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  • Letter
  • Open Access

Peri-operative fluid strategy and post-operative acute kidney injury in cardiac surgery patients: any role for pre-operative statin therapy?

  • 1Email author,
  • 1,
  • 1,
  • 1,
  • 1 and
  • 1
Critical Care201519:453

  • Published:

The original article was published in Critical Care 2015 19:350


  • Chronic Kidney Disease
  • Statin
  • Acute Kidney Injury
  • Fluid Management
  • General Patient Population

Acute kidney injury (AKI) is a common complication associated with increased morbidity and mortality in cardiac surgery patients. In this context, the recent paper by Kim et al., showing that a peri-operative liberal ‘saline- and starch-based’ fluid management significantly enhanced the incidence of severe post-operative AKI in off-pump cardiac surgery patients, is to be acclaimed [1].

With regard to the potential culprit(s) triggering this AKI, the authors pointed at ‘usual suspects’ such as excess chloride and intrinsic starch-induced renal tubular lesions. However, it is noteworthy that patients in the at-risk group were less likely (p = 0.001!) to be receiving statins before surgery [1]. Statins may prevent kidney injury through inhibition of post-operative inflammatory processes. Compared with statin-naive subjects, cardiac surgery patients taking statins indeed had reduced levels of circulating C-reactive protein, tumour necrosis factor alpha, myeloperoxidase, and pro-inflammatory interleukin (IL)-1, IL-6, and IL-8 and higher concentrations of the anti-inflammatory IL-10 [2]. The largest meta-analysis to date, including nearly 60,000 cardiac surgery patients, revealed a 13 % reduction of post-operative AKI in patients pre-operatively treated with statins [3].

Whether statins embrace the kidney as friend or foe is debatable but probably depends upon the type of study cohort (e.g. septic vs. non-septic), the intervention (e.g. surgery), and pre-existing chronic kidney disease. For example, agent-dependent ‘high potency’ statin doses increase the risk of AKI in a general patient population [4] whereas the use of corresponding high doses in cardiac surgery patients appears to exhibit a reno-protective effect [5].

Authors’ response

  • and
  • We thank Professor Honore and colleagues for their interest in our article [1] and their comment. Statin has been widely used in patients with cardiovascular disorders. We agree that the patients in the control group were less likely to be receiving statin before the surgery, which could have affected our results. However, although some clinical studies have suggested a reno-protective effect of statin in patients undergoing cardiac surgery [6, 7], there is a lack of evidence to support the beneficial effect of pre-operative statin on renal function after cardiac surgery. Previous studies have reported that pre-operative statin therapy is not associated with a reduced incidence of post-operative AKI [8], including after cardiac surgery [9]. Nevertheless, we tested the impact of pre-operative statin treatment on our results. Although pre-operative statin treatment was not associated with post-operative AKI (odds ratio 0.95 (95 % confidence interval 0.65–1.39), p = 0.78) in a univariate analysis, we forced the variable into the final model and there was still a significant association between the renal protective fluid management strategy and post-operative AKI (odds ratio 0.23 (95 % confidence interval 0.14–0.36), p <0.001). We can therefore definitely conclude that statins had no significant role to play in our observations.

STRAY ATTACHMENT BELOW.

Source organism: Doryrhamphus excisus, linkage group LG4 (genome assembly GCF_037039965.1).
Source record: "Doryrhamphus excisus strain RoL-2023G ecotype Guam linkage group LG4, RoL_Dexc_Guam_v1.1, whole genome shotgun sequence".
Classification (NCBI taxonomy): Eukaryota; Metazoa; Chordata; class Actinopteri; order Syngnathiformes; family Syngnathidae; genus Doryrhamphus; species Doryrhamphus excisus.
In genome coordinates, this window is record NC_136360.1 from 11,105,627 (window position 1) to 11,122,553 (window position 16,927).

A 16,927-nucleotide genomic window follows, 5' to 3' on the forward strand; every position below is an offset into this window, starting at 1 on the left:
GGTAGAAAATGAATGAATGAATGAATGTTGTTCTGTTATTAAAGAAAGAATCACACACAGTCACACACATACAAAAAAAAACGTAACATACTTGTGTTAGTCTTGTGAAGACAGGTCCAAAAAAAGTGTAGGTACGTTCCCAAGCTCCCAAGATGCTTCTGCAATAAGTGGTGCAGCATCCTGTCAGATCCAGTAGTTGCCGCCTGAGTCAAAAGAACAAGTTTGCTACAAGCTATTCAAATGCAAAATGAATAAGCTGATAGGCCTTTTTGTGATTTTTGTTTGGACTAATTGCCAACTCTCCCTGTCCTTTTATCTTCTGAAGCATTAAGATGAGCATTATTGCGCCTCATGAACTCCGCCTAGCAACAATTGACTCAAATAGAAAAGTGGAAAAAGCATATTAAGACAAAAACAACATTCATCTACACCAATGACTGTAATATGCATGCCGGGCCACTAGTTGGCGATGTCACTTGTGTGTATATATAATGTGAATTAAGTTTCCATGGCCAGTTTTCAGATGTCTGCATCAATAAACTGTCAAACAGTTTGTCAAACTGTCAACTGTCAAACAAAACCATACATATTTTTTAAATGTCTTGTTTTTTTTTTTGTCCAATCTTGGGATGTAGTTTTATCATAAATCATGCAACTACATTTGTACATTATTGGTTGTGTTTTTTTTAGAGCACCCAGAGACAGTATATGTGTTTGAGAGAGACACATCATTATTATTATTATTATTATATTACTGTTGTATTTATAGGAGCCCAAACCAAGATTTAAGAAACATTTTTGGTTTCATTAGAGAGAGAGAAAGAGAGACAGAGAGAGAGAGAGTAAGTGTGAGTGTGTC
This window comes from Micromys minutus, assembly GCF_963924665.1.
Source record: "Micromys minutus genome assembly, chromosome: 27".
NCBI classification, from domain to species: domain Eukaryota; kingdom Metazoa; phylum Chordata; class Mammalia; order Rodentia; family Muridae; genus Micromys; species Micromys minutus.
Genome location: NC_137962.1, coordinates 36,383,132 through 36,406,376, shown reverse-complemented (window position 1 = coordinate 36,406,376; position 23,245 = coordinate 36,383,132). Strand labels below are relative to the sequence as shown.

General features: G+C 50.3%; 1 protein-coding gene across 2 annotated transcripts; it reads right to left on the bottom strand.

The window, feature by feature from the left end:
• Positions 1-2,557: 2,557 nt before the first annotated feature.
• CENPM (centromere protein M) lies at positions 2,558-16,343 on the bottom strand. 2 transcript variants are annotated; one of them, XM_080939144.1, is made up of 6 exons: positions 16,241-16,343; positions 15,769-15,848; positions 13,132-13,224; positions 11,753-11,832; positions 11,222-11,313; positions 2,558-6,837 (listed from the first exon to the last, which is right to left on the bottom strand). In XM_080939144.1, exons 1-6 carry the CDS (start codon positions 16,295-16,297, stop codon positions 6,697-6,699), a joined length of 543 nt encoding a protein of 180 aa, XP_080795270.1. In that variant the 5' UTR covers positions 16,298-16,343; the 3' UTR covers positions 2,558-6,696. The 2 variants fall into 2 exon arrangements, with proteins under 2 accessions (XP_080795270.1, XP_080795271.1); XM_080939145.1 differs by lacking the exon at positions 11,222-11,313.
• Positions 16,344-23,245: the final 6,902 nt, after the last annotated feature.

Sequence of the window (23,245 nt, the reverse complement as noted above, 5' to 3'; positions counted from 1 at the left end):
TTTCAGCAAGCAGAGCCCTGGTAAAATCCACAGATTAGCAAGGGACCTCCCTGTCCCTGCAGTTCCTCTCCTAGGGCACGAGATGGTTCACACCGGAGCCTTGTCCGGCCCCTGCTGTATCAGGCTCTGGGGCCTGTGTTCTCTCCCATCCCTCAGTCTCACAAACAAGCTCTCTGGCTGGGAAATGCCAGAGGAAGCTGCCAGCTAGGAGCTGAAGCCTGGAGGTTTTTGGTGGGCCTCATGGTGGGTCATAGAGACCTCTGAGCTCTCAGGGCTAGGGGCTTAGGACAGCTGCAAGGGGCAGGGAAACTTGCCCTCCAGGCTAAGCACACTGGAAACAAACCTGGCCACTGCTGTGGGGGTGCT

acute kidney injury




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    Authors’ Affiliations

    ICU Department, Universitair Ziekenhuis Brussel, Vrije Universiteit Brussel, 101 Laarbeeklaan, 1090, Brussels, Belgium


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    © Honore et al. 2015